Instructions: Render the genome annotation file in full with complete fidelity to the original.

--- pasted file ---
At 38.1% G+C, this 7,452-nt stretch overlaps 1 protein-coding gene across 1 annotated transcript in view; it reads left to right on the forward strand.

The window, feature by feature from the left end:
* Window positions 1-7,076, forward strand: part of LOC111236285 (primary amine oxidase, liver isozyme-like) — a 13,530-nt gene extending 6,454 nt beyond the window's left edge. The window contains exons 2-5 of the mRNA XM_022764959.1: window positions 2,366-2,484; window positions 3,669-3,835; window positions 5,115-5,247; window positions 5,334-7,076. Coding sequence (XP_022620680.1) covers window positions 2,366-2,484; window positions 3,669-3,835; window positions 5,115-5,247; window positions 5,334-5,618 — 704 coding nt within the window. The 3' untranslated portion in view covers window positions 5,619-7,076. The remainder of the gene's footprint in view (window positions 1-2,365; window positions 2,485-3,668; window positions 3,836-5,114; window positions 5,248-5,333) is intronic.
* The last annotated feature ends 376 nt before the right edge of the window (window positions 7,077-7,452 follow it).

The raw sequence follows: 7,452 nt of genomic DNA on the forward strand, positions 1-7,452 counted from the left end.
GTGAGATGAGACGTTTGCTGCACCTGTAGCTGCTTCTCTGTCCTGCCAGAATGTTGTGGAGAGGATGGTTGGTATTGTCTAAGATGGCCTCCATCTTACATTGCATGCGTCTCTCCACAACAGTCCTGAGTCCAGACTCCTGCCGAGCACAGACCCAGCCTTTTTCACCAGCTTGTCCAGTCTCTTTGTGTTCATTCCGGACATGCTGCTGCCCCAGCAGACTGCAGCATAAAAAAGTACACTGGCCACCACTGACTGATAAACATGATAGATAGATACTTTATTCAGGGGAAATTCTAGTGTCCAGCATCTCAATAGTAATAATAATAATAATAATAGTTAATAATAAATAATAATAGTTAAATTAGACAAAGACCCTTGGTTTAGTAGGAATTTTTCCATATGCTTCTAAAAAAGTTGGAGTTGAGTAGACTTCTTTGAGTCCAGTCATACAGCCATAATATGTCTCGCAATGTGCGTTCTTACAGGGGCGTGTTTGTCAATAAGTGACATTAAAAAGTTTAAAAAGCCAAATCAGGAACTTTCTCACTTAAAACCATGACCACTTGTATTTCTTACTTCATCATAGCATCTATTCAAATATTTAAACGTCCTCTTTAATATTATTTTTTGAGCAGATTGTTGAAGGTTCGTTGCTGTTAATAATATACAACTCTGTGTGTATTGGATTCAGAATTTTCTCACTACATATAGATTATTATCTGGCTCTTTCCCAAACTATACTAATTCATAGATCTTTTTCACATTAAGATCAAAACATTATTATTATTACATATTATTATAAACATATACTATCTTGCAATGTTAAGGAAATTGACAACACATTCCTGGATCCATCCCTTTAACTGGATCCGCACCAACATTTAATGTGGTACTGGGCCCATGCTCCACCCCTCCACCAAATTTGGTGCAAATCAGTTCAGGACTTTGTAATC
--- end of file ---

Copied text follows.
At 38.1% G+C, this 7,452-nt stretch overlaps 1 protein-coding gene across 1 annotated transcript in view; it reads left to right on the forward strand.

The window, feature by feature from the left end:
* Window positions 1-7,076, forward strand: part of LOC111236285 (primary amine oxidase, liver isozyme-like) — a 13,530-nt gene extending 6,454 nt beyond the window's left edge. The window contains exons 2-5 of the mRNA XM_022764959.1: window positions 2,366-2,484; window positions 3,669-3,835; window positions 5,115-5,247; window positions 5,334-7,076. Coding sequence (XP_022620680.1) covers window positions 2,366-2,484; window positions 3,669-3,835; window positions 5,115-5,247; window positions 5,334-5,618 — 704 coding nt within the window. The 3' untranslated portion in view covers window positions 5,619-7,076. The remainder of the gene's footprint in view (window positions 1-2,365; window positions 2,485-3,668; window positions 3,836-5,114; window positions 5,248-5,333) is intronic.
* The last annotated feature ends 376 nt before the right edge of the window (window positions 7,077-7,452 follow it).

The raw sequence follows: 7,452 nt of genomic DNA on the forward strand, positions 1-7,452 counted from the left end.
GTGAGATGAGACGTTTGCTGCACCTGTAGCTGCTTCTCTGTCCTGCCAGAATGTTGTGGAGAGGATGGTTGGTATTGTCTAAGATGGCCTCCATCTTACATTGCATGCGTCTCTCCACAACAGTCCTGAGTCCAGACTCCTGCCGAGCACAGACCCAGCCTTTTTCACCAGCTTGTCCAGTCTCTTTGTGTTCATTCCGGACATGCTGCTGCCCCAGCAGACTGCAGCATAAAAAAGTACACTGGCCACCACTGACTGATAAACATGATAGATAGATACTTTATTCAGGGGAAATTCTAGTGTCCAGCATCTCAATAGTAATAATAATAATAATAATAGTTAATAATAAATAATAATAGTTAAATTAGACAAAGACCCTTGGTTTAGTAGGAATTTTTCCATATGCTTCTAAAAAAGTTGGAGTTGAGTAGACTTCTTTGAGTCCAGTCATACAGCCATAATATGTCTCGCAATGTGCGTTCTTACAGGGGCGTGTTTGTCAATAAGTGACATTAAAAAGTTTAAAAAGCCAAATCAGGAACTTTCTCACTTAAAACCATGACCACTTGTATTTCTTACTTCATCATAGCATCTATTCAAATATTTAAACGTCCTCTTTAATATTATTTTTTGAGCAGATTGTTGAAGGTTCGTTGCTGTTAATAATATACAACTCTGTGTGTATTGGATTCAGAATTTTCTCACTACATATAGATTATTATCTGGCTCTTTCCCAAACTATACTAATTCATAGATCTTTTTCACATTAAGATCAAAACATTATTATTATTACATATTATTATAAACATATACTATCTTGCAATGTTAAGGAAATTGACAACACATTCCTGGATCCATCCCTTTAACTGGATCCGCACCAACATTTAATGTGGTACTGGGCCCATGCTCCACCCCTCCACCAAATTTGGTGCAAATCAGTTCAGGACTTTGTAATC